Obviously the National Adaptation Programme of Action and National Strategy of Rwanda on Climate Change and Low-Carbon Development highlight improved post-harvest management as a key climate change adaptation priority. With multiple cropping systems promoted under CIP, harvesting is now taking place at wetter times of the year, which means that farmers can no longer rely on the sun to dry cereals and pulses to safe moisture-content levels for storage. Higher humidity conditions at harvest are more conducive for development of micro-organisms and insects, causing higher levels of deterioration of crops in storage. In dairy value chains, water scarcity is influencing fodder production, and temperature fluctuations complicate the safe storage, transport and cooling of milk in the supply chain. To buffer this growing range of climate-induced stresses, new agricultural investment programmes need to incorporate improved post-harvest processing and storage techniques.
This is exactly what the PASP will also do. It is supported by an IFAD loan of US$13.45 million and grants of US$13.45 million and US$7 million provided by IFAD’s Adaptation for Smallholder Agriculture Program (ASAP). PASP will be strengthened through a US$7 million ASAP grant which will provide incremental support to address the climate-related post-harvest problems in the Crop Intensification Programme crops and dairy, and ensure that appropriate mechanisms are established to safeguard food security.
“The realization of the Rwanda Vision 2020 will primarily depend on the dynamism of the agricultural sector and in particular the growth and sustainability of food crops in the face of increasing climatic uncertainties. PASP is fully aligned with the Strategic Plan for the Transformation of Agriculture (PSTAIII), which provides the policy framework for the agricultural sector in the country”, said Tony Nsanganira, Permanent Secretary of the Ministry of Agriculture and Animal Resources. “Still in the process of being adopted, PSTAIII translates government policy objectives into a comprehensive roadmap to transform Rwanda’s agriculture from a subsistence to a knowledge-based, value-creating sector while ensuring food security and preserving natural resources under increasing climatic uncertainty”.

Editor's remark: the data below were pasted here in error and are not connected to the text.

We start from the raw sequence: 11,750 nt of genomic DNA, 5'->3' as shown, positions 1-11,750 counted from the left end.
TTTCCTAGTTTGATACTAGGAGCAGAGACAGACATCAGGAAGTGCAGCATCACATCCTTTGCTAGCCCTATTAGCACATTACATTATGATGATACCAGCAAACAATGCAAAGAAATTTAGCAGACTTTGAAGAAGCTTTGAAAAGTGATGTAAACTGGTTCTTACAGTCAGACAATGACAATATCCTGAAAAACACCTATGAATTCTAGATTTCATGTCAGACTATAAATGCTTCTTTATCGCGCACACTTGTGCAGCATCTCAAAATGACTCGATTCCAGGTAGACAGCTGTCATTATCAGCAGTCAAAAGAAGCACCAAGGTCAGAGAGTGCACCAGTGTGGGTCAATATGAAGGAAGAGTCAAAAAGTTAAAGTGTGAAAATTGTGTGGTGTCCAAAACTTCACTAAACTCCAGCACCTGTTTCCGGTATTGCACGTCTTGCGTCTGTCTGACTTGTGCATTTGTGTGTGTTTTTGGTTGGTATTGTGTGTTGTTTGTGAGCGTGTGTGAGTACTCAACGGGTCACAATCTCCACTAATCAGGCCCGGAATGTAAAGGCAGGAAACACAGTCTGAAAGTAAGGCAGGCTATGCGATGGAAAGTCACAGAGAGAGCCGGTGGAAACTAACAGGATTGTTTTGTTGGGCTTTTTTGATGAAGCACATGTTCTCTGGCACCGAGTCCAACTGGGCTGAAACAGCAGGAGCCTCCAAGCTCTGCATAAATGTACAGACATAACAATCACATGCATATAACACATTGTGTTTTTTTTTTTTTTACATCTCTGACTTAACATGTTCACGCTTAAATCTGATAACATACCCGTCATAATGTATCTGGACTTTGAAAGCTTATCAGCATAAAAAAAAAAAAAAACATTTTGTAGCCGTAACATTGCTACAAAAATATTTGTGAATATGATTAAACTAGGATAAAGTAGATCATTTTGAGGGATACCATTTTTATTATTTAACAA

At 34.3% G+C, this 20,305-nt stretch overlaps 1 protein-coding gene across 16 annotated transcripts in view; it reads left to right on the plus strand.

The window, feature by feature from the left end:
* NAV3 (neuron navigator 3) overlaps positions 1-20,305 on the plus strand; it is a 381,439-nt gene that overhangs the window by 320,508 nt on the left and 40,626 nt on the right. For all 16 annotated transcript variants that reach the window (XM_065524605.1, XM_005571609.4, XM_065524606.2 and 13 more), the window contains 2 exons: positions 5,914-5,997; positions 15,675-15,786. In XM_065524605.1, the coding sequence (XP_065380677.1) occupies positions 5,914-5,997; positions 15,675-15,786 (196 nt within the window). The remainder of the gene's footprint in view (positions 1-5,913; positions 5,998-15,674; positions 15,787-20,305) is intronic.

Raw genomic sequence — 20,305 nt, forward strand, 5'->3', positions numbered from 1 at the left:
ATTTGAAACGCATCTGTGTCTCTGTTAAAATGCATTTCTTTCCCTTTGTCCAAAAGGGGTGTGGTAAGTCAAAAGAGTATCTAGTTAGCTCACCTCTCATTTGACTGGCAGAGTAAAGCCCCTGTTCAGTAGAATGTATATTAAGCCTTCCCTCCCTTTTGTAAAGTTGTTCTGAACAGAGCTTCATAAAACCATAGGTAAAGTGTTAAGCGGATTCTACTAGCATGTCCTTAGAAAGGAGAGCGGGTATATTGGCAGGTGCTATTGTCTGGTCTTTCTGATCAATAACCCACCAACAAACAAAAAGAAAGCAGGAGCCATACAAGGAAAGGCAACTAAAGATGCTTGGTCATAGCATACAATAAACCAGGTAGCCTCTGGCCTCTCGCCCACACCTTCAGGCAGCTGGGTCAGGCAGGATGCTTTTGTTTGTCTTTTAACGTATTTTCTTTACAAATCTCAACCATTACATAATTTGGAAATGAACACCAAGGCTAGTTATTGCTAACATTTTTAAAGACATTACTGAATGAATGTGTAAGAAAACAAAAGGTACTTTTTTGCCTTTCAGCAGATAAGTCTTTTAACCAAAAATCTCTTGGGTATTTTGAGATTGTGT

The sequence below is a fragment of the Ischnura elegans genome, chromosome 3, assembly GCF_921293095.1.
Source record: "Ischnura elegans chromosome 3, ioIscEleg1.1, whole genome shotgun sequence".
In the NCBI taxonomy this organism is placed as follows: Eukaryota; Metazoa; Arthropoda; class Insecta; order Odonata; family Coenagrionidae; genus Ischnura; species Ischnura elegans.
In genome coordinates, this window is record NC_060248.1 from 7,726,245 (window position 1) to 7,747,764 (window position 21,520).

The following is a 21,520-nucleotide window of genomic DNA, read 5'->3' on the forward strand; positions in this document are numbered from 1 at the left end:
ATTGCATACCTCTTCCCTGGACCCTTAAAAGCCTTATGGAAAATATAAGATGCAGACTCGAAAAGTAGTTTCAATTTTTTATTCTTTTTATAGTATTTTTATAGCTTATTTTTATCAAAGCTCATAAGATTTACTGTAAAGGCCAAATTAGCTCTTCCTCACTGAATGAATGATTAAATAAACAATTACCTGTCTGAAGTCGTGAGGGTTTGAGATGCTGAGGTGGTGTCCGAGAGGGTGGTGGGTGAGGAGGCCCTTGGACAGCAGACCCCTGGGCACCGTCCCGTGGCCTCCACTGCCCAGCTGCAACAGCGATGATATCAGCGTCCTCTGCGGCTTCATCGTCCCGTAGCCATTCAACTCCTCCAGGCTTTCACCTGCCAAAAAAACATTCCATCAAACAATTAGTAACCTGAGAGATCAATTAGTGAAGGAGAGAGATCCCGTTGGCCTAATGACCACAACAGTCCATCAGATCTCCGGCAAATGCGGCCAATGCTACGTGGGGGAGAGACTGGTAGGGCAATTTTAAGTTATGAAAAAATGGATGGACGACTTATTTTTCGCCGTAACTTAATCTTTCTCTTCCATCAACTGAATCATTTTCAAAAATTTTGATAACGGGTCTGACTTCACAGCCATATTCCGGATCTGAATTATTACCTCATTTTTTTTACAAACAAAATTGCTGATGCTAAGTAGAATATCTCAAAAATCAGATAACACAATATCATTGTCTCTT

“PASP is expected to leverage at least three times the investment being made by the Ministry of Agriculture and Animal Resources from financial institutions as well as viable Public-Private Partnerships and inclusive business partnerships between smallholder farmers and private sector. It should not be any more about scaling up projects, but about scaling up investments and results,” said Francisco Pichon, Country Program Manager, International Fund for Agricultural Development (IFAD).
With the total cost of US$83.35 million, the project will be cofinanced by the Government of Rwanda and the beneficiaries through loans from the national commercial banking sector and will be implemented by the Ministry of Agriculture and Animal Resources under the supervision of IFAD.
Within such framework that makes governments and partners to strength the value chain, surely we can expect to see millions of people on the continent getting out of poverty soon.